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Book Review Chemie Photographischer Prozesse. (Chemistry of Photographic Processes.) by H.-M. Barchet

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article is “to describe the relationships between the composition and history of a steel and its properties and to offer the
chemist or chemical engineer a guide to the selection of a
steel suitable for a special application.” Theory and practical
experience are skilfully blended in this well-founded discussion. It would have been better if the use of different type sizes
and faces (bold, italic, spaced) to indicate main sections and
subsections had been more consistent throughout the work.
The article on the clay industry is a joint contribution by 1 2
authors, with a very good introduction by CJ. Hofmnnn, Heidelberg. It gives an all-round detailed picture of the perfusion
of this, the oldest industry in the world, with modern technology.
The articles on textile bleaches, textile printing, textile processing aids, and textile technology show how important textile
problems have become in the chemical industry. The bleaches
are discussed by two former colleagues at Degussa. Current
developments in this field are marked by a n increase in the
importance of peroxy compounds. A detailed description of
textile printing is given by two authors from Farbenfabriken
Bayer, and textile processing aids are discussed in similar
detail by two colleagues from Bohme Fettchemie. The Deutsche Forschungsinstitut fur Textilindustrie and the Staatliche
Ingenieurschule fur Textilwesen, both in Reutlingen, are
largely responsible for the article o n textile technology. Since
this chapter is intended for those who d o not work in this
field, short explanations of technical terms would have been
useful. Thus it is difficult for the layman to distinguish between “Wirkerei” and “Strickerei”. Similarly, the “degree of
Filling” is described as ranging from pill-free to “verpillt”
(literally “completely pilled”), but these terms are not explained, nor is the reader told where to find explanations. In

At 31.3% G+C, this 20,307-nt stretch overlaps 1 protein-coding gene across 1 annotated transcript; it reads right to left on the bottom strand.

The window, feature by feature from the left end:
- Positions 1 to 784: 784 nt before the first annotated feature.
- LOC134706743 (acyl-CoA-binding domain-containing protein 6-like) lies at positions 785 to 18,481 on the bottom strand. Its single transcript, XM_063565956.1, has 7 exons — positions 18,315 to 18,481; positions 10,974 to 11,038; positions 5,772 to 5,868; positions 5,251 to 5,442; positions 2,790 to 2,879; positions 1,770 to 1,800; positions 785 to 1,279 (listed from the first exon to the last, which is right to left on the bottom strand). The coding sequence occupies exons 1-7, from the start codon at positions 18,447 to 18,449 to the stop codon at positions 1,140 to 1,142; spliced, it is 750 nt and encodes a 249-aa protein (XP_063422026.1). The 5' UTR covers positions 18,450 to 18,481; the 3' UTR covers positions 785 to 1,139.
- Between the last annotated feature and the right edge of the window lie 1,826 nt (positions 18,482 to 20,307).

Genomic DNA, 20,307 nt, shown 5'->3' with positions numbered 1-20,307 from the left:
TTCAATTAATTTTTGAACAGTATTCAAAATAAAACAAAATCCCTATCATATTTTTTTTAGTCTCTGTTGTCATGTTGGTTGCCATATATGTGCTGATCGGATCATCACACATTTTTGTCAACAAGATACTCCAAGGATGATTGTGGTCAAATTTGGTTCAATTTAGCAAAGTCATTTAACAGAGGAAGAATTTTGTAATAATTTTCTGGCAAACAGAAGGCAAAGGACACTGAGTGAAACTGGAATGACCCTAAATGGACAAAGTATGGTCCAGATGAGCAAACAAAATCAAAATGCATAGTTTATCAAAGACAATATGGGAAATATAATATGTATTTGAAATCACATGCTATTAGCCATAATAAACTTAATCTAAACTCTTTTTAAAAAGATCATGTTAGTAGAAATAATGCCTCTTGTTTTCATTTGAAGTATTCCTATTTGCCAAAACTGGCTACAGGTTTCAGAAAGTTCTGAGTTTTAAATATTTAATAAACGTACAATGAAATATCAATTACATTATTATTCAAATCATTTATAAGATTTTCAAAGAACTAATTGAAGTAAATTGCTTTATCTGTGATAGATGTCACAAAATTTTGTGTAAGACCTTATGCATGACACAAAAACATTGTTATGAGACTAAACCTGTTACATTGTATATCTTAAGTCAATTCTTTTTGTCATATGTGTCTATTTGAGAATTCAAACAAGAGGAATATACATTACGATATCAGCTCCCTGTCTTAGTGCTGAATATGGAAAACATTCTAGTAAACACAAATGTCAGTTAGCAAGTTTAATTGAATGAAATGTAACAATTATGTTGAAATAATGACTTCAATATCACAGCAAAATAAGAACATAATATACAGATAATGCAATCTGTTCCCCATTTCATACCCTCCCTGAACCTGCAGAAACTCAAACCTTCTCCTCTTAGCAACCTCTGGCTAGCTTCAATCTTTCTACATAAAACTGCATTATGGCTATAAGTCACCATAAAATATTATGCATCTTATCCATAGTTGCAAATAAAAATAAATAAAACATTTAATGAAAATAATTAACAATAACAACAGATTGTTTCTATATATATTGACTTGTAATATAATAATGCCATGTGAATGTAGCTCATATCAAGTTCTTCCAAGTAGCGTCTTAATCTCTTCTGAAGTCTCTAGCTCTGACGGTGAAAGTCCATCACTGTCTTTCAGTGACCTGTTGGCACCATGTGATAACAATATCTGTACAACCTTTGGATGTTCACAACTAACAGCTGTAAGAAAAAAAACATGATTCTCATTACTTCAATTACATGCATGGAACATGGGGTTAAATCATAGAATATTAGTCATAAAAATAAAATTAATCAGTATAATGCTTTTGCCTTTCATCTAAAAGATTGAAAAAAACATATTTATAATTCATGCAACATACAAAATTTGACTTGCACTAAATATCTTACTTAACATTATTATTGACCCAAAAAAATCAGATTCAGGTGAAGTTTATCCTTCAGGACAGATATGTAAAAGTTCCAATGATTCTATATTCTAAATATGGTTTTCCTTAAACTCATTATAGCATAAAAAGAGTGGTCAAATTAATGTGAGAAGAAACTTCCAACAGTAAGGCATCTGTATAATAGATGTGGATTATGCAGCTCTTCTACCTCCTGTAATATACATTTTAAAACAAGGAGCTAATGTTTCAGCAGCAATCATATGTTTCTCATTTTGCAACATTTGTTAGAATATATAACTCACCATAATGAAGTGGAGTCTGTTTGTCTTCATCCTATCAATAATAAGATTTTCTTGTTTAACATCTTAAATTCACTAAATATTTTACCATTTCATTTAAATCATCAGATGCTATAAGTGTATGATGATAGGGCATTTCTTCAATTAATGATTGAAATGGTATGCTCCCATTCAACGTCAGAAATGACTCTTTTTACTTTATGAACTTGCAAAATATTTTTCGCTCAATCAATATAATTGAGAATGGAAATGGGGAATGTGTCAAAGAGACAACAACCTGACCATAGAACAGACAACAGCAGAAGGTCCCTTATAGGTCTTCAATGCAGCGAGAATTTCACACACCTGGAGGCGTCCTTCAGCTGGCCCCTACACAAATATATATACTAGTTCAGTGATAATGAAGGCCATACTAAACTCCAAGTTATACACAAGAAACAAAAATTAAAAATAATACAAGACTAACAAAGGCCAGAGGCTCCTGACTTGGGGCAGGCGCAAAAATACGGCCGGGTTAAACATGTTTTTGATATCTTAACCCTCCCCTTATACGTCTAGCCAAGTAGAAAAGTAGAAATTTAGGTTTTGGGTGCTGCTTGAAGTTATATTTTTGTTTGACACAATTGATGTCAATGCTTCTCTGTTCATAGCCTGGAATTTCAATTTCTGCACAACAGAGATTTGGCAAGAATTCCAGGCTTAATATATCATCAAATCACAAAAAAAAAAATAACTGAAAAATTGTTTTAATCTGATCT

pressing forward into the textile field, chemistry has not only
gained a large new production sector, but it has also come
into very close contact with the consumer with its new products. This field is scientifically and technically very interesting;
however, it is not a n easy field to work in, since it is not the
chemical composition of the products that is of primary importance, but some rather intangible technological properties. Moreover, the chemist and the physicist are forced to
match their products to many old-established processing
methods. The discussion is very instructive to anyone concerned with this cooperation. The chapter on textile technology is particularly instructive to the chemist.
The article on synthesis gas can be read in conjunction with
the earlier articles on ammonia, the hydrogenation of carbon
monoxide, the synthesis of methanol, and the 0x0 synthesis,
and presents a concentrated progress report and an account
of the present situation with respect to the production of synthesis gas. This situation is characterized by the increased
importance of the production of synthesis gas from liquid and
gaseous raw materials in relation to the classical gasification
of solids. The number of synthesis gas processes is now so
large that it is to the author’s credit that he managed to compress the essentials into 37 pages. In no other process does
the choice of procedure depend so strongly on the point of
view and on the manner of insertion into the rest of the production program. The article also contains a comparison of
the cost of production of synthesis gas by pressure gasification
of coal, by reaction of naturaI gas at normal pressure, and by
partial combustion of oxygen under pressure, the costs for
all these processes being given as a function of the cost of the
raw material and the size of the processing units.
The article on tobacco deals with the botany, the production,
and the chemistry of tobacco. The pharmacological and
toxicological aspects are discussed authoritatively and impartially by a pathologist and a clinical physician. The article
on uranium, uranium alloys, and uranium compounds